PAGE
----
The spring blossom is everywhere, pink and white waves of cherry and blackthorn bright against the fresh green of hawthorn and willow along the western and northern boundaries of the racecourse.  High broken cloud edges in from the north west, and despite the mid-morning sun the air is cold out on the open grass, so it's a two-fleece layer and a steady walk alongside the drainage ditches where two Wheatear were seen by a member of the racecourse staff on March 29th.  This species has for more than three decades been seen here on spring migration from its sub-Saharan and east African wintering grounds, always favouring the south eastern edge of the site and feeding along edges of the mown central area and its service roads.  Fewer have been recorded in recent years, but in the 1990s good numbers were seen annually, despite racecourse redevelopment in the middle of the decade.  An impressive 70 birds were seen in total during the spring of 1992, and single-day records include 31  on the site on 17/4/2004, a total only exceeded regionally by 35 birds at Sandwell Valley on 3/4/1983.  A scan of the lake confirms that wintering ducks have departed (the Gadwall pair were last seen on April 5th, with three male and two female Shoveler and three female and four male Teal present the day before), and that at least seven pairs of Canada Geese are sitting on nests, most of them enjoying the relative safety of the island.  Coot too are nesting, possibly as many as six pairs, their white forehead "shields" glimpsed among the spiked aquatic grass, and a brief whinnying call shows that the Little Grebe pair are still here.  The fact they're now so elusive as to be invisible strongly suggests they're breeding.  Fingers crossed, as the last nesting success in the valley was at Dunstall Park 14 years ago.  At least three Moorhen are present, again, breeding is on the cards, and close to the lake fence three Snipe are flushed, angling away back towards the island (numbers have fallen away since 16 were seen on March 16th).  High above, a single Cormorant makes its stiff bow-winged way towards the south west, while two female Sparrowhawks are in territorial display over the western edge of the racecourse, white undertail feathers spread as they twist, glide, swoop and circle, one of them eventually diving away towards a traditional nest site pursued by its rival, both birds disappearing below the tree line as a single Buzzard circles high in outline against the white-grey clouds.  At least three singing Chiffchaff and the clear notes of a Blackcap along the tree-lined north western boundary show that the first of our breeding migrants are well and truly back, and from the copse bordering Aldersley canal juction comes the sharp trilling call of a Nuthatch, the bird returning to a nest site used by a pair for the past three summers.  This time of year you never know quite what's about, so one more walk round the lake, and sure enough, just the briefest of glimpses, fast and low, turning up into the sun and back down to skim the surface, our first recorded racecourse Barn Swallow for 2014. Typically it vanishes, but a few minutes later there are two, this time lifting and falling low over the mown grass, slanting away as they hawk, hopefully birds which will help continue the Dunstall Park nesting tradition for this wonderful species.  The ground staff now mark their return date on their office calendar.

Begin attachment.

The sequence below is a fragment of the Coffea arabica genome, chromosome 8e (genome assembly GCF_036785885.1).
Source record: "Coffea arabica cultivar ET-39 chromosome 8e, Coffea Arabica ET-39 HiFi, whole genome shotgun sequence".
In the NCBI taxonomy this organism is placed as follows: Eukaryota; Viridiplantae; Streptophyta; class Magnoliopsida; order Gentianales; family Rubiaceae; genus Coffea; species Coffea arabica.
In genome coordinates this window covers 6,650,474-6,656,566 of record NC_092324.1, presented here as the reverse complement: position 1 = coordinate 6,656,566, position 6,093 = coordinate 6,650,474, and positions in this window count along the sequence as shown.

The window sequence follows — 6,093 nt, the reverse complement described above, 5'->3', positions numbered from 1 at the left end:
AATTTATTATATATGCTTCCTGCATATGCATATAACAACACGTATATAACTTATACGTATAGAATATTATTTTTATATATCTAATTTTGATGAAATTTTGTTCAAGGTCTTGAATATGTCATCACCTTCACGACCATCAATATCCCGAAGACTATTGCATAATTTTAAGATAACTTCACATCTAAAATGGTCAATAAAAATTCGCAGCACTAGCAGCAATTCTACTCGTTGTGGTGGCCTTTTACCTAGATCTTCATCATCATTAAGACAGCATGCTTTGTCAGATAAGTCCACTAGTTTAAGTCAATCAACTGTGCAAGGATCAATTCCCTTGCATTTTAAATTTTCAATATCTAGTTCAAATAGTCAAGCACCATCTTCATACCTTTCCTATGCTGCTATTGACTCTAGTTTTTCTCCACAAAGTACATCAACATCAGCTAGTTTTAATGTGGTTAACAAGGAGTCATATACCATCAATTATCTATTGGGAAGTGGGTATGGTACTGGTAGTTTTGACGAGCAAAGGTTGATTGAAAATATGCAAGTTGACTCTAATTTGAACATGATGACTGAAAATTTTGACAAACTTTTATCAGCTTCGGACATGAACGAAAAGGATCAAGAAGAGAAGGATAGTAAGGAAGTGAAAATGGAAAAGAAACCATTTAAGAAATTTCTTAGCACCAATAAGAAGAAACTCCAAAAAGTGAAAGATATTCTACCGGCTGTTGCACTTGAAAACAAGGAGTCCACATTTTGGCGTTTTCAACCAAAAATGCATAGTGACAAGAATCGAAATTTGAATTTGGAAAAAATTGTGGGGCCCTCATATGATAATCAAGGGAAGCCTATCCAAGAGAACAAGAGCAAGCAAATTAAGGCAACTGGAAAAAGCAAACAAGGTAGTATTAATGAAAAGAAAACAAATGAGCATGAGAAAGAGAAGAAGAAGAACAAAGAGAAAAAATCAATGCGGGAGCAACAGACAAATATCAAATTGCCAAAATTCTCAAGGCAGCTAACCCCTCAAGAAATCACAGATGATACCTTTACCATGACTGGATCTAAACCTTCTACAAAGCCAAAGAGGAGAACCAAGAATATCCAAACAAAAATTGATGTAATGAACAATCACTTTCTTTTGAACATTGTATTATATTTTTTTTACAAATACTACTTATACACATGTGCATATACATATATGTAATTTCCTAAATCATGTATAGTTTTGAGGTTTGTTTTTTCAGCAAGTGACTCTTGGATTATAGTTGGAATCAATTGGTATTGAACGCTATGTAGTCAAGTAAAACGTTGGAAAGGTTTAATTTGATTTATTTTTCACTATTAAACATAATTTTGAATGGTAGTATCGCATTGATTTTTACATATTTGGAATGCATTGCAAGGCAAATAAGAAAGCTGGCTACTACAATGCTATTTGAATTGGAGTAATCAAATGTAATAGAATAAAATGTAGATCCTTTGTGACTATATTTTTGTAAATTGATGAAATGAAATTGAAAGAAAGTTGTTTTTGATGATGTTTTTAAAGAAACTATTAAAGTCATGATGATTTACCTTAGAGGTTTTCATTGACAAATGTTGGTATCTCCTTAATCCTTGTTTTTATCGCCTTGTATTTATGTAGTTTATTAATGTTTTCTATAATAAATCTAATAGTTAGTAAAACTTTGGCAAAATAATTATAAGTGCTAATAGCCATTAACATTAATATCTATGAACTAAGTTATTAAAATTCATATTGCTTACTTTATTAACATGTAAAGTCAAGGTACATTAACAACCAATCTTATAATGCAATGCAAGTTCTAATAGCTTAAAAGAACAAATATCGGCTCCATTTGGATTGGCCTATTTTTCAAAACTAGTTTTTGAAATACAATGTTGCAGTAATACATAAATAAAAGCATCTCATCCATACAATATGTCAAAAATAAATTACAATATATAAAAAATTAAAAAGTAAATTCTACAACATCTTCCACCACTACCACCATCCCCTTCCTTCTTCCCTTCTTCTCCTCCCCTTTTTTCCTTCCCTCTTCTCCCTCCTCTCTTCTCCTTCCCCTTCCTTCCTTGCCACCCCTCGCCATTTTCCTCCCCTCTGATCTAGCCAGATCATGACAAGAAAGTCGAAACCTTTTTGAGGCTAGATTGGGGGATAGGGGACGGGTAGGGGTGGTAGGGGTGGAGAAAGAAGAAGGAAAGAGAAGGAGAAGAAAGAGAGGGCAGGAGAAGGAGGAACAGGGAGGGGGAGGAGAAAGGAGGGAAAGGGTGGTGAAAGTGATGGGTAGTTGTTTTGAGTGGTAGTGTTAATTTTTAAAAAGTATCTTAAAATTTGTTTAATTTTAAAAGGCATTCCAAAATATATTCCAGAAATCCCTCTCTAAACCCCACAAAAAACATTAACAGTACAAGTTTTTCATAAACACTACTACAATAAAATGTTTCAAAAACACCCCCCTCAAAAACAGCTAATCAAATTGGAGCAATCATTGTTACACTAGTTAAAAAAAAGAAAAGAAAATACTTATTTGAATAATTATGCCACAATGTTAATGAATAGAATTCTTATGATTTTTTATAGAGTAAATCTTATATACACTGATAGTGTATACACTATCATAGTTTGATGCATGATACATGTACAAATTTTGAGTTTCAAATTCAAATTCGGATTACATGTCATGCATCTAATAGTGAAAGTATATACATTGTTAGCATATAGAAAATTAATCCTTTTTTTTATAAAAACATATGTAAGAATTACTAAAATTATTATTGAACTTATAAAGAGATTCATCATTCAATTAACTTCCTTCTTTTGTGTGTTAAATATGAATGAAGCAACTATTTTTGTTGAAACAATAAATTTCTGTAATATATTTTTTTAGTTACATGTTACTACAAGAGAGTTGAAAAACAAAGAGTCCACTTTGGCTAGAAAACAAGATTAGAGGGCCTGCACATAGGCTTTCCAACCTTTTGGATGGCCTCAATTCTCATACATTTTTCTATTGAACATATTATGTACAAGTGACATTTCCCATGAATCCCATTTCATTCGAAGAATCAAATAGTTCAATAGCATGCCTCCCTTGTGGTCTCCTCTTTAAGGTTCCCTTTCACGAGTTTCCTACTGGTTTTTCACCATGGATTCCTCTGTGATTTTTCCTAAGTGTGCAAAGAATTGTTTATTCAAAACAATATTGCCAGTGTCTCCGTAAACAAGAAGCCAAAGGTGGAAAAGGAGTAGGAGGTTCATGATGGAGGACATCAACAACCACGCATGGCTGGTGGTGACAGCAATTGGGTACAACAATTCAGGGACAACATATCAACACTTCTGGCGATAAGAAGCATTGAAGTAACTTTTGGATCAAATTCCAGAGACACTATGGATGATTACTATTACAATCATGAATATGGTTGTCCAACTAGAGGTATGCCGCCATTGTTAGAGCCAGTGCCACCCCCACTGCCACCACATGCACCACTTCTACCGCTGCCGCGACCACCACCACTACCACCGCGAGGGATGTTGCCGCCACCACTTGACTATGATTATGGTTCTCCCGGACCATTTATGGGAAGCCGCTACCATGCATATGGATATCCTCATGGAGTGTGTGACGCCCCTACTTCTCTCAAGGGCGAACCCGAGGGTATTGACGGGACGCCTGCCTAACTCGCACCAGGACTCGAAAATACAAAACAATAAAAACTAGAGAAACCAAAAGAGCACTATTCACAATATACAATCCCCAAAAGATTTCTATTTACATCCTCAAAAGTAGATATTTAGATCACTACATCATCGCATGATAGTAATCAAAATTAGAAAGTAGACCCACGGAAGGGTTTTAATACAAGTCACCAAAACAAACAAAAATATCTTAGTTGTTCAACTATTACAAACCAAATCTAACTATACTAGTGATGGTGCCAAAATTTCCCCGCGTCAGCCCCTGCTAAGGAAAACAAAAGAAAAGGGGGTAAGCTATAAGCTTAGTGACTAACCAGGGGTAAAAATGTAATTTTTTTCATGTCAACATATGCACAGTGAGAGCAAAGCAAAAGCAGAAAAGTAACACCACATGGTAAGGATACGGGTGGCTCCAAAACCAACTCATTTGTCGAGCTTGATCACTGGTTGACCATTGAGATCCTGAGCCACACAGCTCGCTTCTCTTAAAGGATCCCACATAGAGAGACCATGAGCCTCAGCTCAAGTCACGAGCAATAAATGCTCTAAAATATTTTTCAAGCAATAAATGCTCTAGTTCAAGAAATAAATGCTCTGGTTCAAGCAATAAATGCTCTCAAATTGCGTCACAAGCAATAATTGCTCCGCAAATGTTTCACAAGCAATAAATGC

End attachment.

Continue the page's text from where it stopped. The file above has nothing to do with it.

OK, time to go, but hang on, something's just dropped in, there's a familiar shape rolling and veering over the lake fence, dark paddle wings propelling their owner on to the top of the island where he stands erect, dark-eyed, black head crest bending in the breeze, a single Lapwing, hopefully back to stand vigil and await the arrival of a mate.  A pair first bred in the lake area in 2002, and there was intermittent success thereafter, with two youngsters successfully fledged in 2007. Since then all nesting attempts have failed, with chicks predated and nests abandoned.  Last year there was just the odd record of a bird in late April, so let's see what happens this time.  Hope springs eternal.